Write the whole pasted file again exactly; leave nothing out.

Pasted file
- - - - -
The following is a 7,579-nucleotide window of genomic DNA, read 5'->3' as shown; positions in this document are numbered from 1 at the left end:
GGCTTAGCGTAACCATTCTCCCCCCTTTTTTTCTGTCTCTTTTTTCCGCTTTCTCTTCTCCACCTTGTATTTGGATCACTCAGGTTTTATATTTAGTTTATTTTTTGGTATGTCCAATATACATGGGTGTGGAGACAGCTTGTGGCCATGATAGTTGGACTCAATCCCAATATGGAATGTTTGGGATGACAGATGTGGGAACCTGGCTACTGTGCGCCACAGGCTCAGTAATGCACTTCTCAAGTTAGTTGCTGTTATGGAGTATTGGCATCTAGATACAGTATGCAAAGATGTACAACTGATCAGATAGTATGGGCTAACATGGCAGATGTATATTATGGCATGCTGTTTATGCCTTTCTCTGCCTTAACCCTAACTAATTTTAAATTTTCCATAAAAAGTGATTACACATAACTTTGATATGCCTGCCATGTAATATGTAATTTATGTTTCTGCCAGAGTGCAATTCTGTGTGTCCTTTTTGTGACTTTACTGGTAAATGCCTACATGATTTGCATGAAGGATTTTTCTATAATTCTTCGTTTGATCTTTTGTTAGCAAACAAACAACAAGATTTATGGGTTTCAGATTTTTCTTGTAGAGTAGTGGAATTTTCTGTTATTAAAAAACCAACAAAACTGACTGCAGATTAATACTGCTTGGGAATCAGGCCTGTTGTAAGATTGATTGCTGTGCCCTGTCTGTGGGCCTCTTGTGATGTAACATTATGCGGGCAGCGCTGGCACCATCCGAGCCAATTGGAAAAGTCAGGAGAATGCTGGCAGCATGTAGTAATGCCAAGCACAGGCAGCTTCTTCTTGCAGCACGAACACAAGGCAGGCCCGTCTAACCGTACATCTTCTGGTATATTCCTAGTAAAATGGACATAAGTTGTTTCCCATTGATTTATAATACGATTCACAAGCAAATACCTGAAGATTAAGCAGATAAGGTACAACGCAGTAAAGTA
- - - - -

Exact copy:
The following is a 7,579-nucleotide window of genomic DNA, read 5'->3' as shown; positions in this document are numbered from 1 at the left end:
GGCTTAGCGTAACCATTCTCCCCCCTTTTTTTCTGTCTCTTTTTTCCGCTTTCTCTTCTCCACCTTGTATTTGGATCACTCAGGTTTTATATTTAGTTTATTTTTTGGTATGTCCAATATACATGGGTGTGGAGACAGCTTGTGGCCATGATAGTTGGACTCAATCCCAATATGGAATGTTTGGGATGACAGATGTGGGAACCTGGCTACTGTGCGCCACAGGCTCAGTAATGCACTTCTCAAGTTAGTTGCTGTTATGGAGTATTGGCATCTAGATACAGTATGCAAAGATGTACAACTGATCAGATAGTATGGGCTAACATGGCAGATGTATATTATGGCATGCTGTTTATGCCTTTCTCTGCCTTAACCCTAACTAATTTTAAATTTTCCATAAAAAGTGATTACACATAACTTTGATATGCCTGCCATGTAATATGTAATTTATGTTTCTGCCAGAGTGCAATTCTGTGTGTCCTTTTTGTGACTTTACTGGTAAATGCCTACATGATTTGCATGAAGGATTTTTCTATAATTCTTCGTTTGATCTTTTGTTAGCAAACAAACAACAAGATTTATGGGTTTCAGATTTTTCTTGTAGAGTAGTGGAATTTTCTGTTATTAAAAAACCAACAAAACTGACTGCAGATTAATACTGCTTGGGAATCAGGCCTGTTGTAAGATTGATTGCTGTGCCCTGTCTGTGGGCCTCTTGTGATGTAACATTATGCGGGCAGCGCTGGCACCATCCGAGCCAATTGGAAAAGTCAGGAGAATGCTGGCAGCATGTAGTAATGCCAAGCACAGGCAGCTTCTTCTTGCAGCACGAACACAAGGCAGGCCCGTCTAACCGTACATCTTCTGGTATATTCCTAGTAAAATGGACATAAGTTGTTTCCCATTGATTTATAATACGATTCACAAGCAAATACCTGAAGATTAAGCAGATAAGGTACAACGCAGTAAAGTA